In September 2011, Mr. Gilbert became director of conducting and orchestral studies at The Juilliard School, where he is also the first to hold the William Schuman Chair in Musical Studies. He also serves as conductor laureate of the Royal Stockholm Philharmonic Orchestra and principal guest conductor of Hamburg's NDR Symphony Orchestra, and conducts leading orchestras nationally and internationally that include the Boston Symphony Orchestra, Amsterdam's Royal Concertgebouw Orchestra, and the Berliner Philharmoniker.

    Alan Gilbert made his acclaimed Metropolitan Opera debut in 2008, leading John Adams's Doctor Atomic; the DVD and Blu-ray of this production received a 2011 Grammy Award for Best Opera Recording. Earlier releases garnered Grammy Award nominations and top honors from the Chicago Tribune and Gramophone magazine. Mr. Gilbert studied at Harvard University, the Curtis Institute of Music, and Juilliard, and was assistant conductor of The Cleveland Orchestra (1995-1997). In May 2010, he received an honorary Doctor of Music degree from the Curtis Institute, and in December 2011, he received Columbia University's Ditson Conductor's Award for his "exceptional commitment to the performance of works by American composers and to contemporary music."

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Mahler Symphony No. 6, "Tragic" (Allegro)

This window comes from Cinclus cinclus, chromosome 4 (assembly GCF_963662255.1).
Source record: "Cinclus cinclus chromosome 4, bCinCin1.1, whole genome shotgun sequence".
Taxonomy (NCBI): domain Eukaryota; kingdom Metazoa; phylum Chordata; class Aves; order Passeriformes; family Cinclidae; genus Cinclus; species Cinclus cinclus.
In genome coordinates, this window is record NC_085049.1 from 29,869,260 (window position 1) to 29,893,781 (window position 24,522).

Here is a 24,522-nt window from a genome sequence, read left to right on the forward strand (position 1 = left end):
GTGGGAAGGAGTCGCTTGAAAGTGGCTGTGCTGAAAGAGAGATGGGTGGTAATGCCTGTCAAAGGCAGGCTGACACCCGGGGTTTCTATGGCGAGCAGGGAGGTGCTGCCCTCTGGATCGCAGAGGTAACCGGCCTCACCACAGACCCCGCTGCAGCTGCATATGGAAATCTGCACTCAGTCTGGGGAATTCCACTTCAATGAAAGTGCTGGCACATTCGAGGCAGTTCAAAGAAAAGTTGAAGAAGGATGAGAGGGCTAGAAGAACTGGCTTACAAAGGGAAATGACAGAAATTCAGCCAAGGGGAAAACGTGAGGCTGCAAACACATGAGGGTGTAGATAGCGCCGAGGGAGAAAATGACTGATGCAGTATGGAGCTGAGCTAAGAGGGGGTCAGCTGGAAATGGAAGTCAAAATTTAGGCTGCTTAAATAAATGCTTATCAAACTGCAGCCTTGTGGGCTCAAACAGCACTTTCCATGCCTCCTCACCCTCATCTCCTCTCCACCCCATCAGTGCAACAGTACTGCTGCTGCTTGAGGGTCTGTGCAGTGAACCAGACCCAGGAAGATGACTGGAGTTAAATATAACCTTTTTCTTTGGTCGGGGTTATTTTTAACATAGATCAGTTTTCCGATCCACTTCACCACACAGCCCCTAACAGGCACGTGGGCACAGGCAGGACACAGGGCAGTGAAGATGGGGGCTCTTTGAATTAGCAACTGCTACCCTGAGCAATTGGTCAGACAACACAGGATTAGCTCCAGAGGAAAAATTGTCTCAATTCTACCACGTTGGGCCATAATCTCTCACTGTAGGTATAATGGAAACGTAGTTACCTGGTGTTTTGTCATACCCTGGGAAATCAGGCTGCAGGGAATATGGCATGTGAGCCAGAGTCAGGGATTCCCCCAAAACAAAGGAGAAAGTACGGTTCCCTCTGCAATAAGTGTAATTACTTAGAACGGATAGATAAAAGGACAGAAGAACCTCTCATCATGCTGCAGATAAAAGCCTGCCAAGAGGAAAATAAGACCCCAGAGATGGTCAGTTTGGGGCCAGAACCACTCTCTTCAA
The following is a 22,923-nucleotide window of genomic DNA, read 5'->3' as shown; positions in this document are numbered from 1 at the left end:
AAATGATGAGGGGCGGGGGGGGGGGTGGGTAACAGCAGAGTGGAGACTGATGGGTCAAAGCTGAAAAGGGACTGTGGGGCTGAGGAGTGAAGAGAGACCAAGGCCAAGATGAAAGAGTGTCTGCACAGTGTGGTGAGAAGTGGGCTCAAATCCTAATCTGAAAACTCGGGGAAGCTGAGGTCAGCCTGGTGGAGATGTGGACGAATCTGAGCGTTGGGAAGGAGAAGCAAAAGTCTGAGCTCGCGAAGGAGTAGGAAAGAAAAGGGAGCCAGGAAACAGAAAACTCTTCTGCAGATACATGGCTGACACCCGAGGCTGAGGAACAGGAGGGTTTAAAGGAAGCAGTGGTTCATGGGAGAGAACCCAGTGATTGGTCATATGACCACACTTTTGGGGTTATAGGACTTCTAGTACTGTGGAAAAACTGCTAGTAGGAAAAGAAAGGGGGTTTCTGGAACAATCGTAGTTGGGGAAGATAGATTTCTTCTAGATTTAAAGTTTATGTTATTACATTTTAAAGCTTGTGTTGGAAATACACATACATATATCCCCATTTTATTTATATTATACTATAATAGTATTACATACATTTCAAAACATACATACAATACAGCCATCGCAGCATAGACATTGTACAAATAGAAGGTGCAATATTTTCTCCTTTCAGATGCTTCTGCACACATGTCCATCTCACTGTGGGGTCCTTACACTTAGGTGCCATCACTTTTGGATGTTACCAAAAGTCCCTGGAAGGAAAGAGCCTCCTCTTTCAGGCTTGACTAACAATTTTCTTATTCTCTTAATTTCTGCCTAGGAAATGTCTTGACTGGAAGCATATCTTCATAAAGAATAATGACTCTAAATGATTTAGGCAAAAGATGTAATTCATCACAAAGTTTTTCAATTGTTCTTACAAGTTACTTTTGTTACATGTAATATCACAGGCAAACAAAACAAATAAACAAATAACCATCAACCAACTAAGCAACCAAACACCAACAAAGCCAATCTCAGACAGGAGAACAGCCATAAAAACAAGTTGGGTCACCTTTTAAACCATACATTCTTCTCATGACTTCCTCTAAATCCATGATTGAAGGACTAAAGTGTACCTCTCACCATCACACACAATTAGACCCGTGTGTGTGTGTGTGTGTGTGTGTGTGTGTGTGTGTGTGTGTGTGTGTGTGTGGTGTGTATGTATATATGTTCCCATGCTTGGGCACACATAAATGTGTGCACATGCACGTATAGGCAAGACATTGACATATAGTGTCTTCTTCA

New York Philharmonic; Leonard Bernstein, Conductor

At a Glance

With its complex structure, wildly shifting mood, and dark ending, Mahler's Sixth Symphony is widely considered the most forbidding and "modern" of the composer's nine. Just as he poured his most raucously jubilant feelings into the Fifth, the composer told a friend that the Sixth expressed "the cruelties I've suffered and the pains I've felt." Like his other symphonies, this work was considered exotic, chaotic, or simply unplayable from his own time in the late 19th and early 20th century until the 1960s. But Mahler was a kindred spirit who uncannily anticipated the volatile eclecticism of the current day, and the relative frequency of recent performances of his Sixth Symphony suggests that it speaks eloquently to the traumatic volatility of our era.

Still much of its material-the riveting march that opens the work, the brutal hammer blow that closes it, the bucolic slow movement complete with cowbells-is surprisingly basic and instantly memorable. What disconcerts is Mahler's seeming determination to deconstruct, even smash, what he painstakingly creates. Nowhere in Mahler's work do we feel more viscerally the tension between the longing for a vanishing Romantic universe and the need to break free-violently, if necessary.
Program Notes
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Sponsored by DeWitt Stern Group, Inc.
The Trustees of Carnegie Hall gratefully acknowledge the generosity of Mr. and Mrs. Donald Fried in support of the 2011-2012 season.